What does it mean to be a conservative today? It may mean defending individual freedom against bureaucratic largess. “Freedom” was the anthem for the political right in the time of Ronald Reagan and Margaret Thatcher, yet “that word demands a context,” Roger Scruton writes here. He answers that freedom is a means for conservatism, but not its end. Conservatism, rather, is about a shared love of home.
In this instructional book for the English-speaking reader, Scruton argues that conservatism is inseparable from the institutions, customs, and culture that embody freedom. We have retained as our historic inheritance the habits and culture of Western civilization and the English-speaking traditions of freedom under the law—all “good things that we must strive to keep.” The purpose of conservatism is the object of our conservation, our shared space for social life which makes us free beings. Conservatism means being a lover of the home in which we find ourselves.
This begins, Scruton writes, with “the sentiment that good things are easily destroyed, but not easily created.” And these good things do not just include the Bill of Rights; they are the historic pillars and protections of civil society: an impartial rule of law, our shared environmental and cultural assets, a civic identity of citizenship and not creed, marriage, Western democratic accountability. “These and many other things are familiar to us and taken for granted,” says Scruton. “All are under threat.” Moreover, they are under threat from the excesses of ideologies—economic, social, political—with conservatism being the only rational response.
Scruton begins and ends this account by describing how his socialist father embodied Robert Conquest’s first law of politics: Everyone is right-wing about what they know. Jack Scruton “believed in socialism, not as an economic doctrine, but as a restoration to the common people of the land that was theirs.” And he held onto this love of home, or oikophilia, which means loving “not only the home but the people contained in it, and the surrounding settlements that endow that home with lasting contours and an enduring smile. . . . [It] is the place that is not just mine and yours but ours.” Home is where we make space to enshrine what we have and who we are. It is how we are able to identify, in the first-person plural, our Burkean “little platoons” of civil society.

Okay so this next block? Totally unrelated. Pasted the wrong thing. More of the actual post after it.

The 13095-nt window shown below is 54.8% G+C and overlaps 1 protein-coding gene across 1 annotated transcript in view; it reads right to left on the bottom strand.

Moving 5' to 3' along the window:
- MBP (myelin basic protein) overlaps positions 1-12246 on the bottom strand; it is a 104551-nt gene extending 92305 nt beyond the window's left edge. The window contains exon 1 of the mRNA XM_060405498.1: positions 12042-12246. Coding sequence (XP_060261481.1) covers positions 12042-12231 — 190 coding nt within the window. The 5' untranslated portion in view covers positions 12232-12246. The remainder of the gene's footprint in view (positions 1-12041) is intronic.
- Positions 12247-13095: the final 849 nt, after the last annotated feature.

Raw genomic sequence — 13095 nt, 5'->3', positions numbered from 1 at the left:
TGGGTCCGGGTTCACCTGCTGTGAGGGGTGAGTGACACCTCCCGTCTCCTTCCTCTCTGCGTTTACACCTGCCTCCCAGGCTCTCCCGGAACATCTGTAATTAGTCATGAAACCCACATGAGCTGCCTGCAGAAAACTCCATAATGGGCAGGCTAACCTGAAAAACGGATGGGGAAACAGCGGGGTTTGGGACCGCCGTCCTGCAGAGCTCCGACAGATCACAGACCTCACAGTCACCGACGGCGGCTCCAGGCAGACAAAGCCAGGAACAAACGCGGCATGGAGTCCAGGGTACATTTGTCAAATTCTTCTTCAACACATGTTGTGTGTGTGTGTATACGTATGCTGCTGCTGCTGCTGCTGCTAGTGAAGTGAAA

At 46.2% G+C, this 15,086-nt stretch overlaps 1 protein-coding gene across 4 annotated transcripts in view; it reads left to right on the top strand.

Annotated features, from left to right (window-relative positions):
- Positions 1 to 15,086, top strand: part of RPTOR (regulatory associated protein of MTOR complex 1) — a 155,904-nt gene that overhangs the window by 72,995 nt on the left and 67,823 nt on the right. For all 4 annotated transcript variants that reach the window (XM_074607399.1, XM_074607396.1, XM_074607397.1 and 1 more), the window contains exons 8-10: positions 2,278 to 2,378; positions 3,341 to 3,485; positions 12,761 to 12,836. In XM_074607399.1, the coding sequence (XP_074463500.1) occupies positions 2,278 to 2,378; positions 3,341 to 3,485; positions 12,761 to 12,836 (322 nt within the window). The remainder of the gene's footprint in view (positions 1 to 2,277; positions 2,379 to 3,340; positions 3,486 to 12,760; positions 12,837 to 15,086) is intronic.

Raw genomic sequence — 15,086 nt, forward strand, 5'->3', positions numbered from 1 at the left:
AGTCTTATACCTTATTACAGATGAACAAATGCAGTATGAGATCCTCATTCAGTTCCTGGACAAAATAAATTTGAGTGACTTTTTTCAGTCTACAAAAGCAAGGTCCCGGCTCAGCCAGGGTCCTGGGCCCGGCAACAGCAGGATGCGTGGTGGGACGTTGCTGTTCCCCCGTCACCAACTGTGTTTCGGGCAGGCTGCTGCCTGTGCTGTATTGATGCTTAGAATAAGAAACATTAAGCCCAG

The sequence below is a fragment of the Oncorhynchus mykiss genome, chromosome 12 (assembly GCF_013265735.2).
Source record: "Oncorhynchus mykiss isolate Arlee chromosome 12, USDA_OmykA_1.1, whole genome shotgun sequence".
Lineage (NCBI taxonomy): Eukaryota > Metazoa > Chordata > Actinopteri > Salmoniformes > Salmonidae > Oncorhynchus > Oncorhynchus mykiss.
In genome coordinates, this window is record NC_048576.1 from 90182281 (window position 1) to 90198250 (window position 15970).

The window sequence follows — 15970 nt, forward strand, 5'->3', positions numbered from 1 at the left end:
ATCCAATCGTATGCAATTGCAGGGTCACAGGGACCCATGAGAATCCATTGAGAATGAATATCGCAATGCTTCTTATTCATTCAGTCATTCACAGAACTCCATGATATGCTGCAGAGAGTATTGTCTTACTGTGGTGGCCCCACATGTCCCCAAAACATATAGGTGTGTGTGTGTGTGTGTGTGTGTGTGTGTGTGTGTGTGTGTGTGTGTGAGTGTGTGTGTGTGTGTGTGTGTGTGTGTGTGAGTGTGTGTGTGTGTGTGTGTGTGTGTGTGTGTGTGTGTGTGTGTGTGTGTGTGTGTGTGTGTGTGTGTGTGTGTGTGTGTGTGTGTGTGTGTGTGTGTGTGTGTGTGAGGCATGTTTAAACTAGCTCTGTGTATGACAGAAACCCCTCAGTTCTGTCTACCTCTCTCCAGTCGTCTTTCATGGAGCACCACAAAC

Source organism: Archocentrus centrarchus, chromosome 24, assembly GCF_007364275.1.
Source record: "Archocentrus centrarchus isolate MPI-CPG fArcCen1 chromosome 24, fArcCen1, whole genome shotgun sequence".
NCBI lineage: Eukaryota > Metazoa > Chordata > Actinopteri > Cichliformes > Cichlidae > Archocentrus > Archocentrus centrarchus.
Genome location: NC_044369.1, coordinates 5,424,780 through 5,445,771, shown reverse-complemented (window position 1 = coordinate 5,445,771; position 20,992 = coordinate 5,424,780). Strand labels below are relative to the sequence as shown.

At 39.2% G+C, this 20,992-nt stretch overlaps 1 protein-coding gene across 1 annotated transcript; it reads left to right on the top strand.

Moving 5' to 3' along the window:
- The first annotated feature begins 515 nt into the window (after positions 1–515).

This oikophilia, Scruton writes, includes a love of home as it has come to us: “We inherit it, and inheritance brings not only the rights of ownership, but the duties of trusteeship” for those who have yet to be born, since it is their inheritance as well. We are entrusted to maintain all institutions not run by the state: “The main emphasis of conservative politics ought now to be in freeing autonomous associations from adverse regulation,” since these associations are part of “a common dwelling-place—the place that is ours.” Again, home precedes freedom.
Scruton writes that while his father’s “grievances were real and well-founded,” his top-down solutions “were fictions.” There was a core truth to Jack Scruton’s socialism; likewise, there are core truths in other specific “-isms” (nationalism, capitalism, internationalism, etc.), known from our collective historical experience, whose falsehoods are the threats to maintaining our inheritance.
The truth of capitalism, for example, is that “private ownership and free exchange are necessary features of any large-scale economy” in which we depend for our “survival and prosperity on the activities of stran-gers.” But the falsehood of capitalism occurs when the efficient means of free exchange becomes an all-encompassing worldview. Conservatism corrects this falsehood by reminding us that there are “realms of value” in life—love, marriage, beauty in human settlement, the duties of free beings—that supersede the market. These things are intrinsically valuable and cannot have a price.
Of course, the division that Roger Scruton makes between two types of conservatism—a metaphysical kind of religious impulse to protect sacred things from desecration, and an empirical kind reacting to the excesses of modernity—does not necessarily apply to Scruton himself. He says that he is mainly concerned with earthly things, yet a religious sensibility against cultural repudiation animates his writing. Scruton argues that aesthetic value is an end in itself, and criticizes its debasement in, say, modernist architecture. This love of home embodied in design aesthetics protects the temple of human settlement against the money-changers for whom form follows function. Scruton is a metaphysical cultural conservative!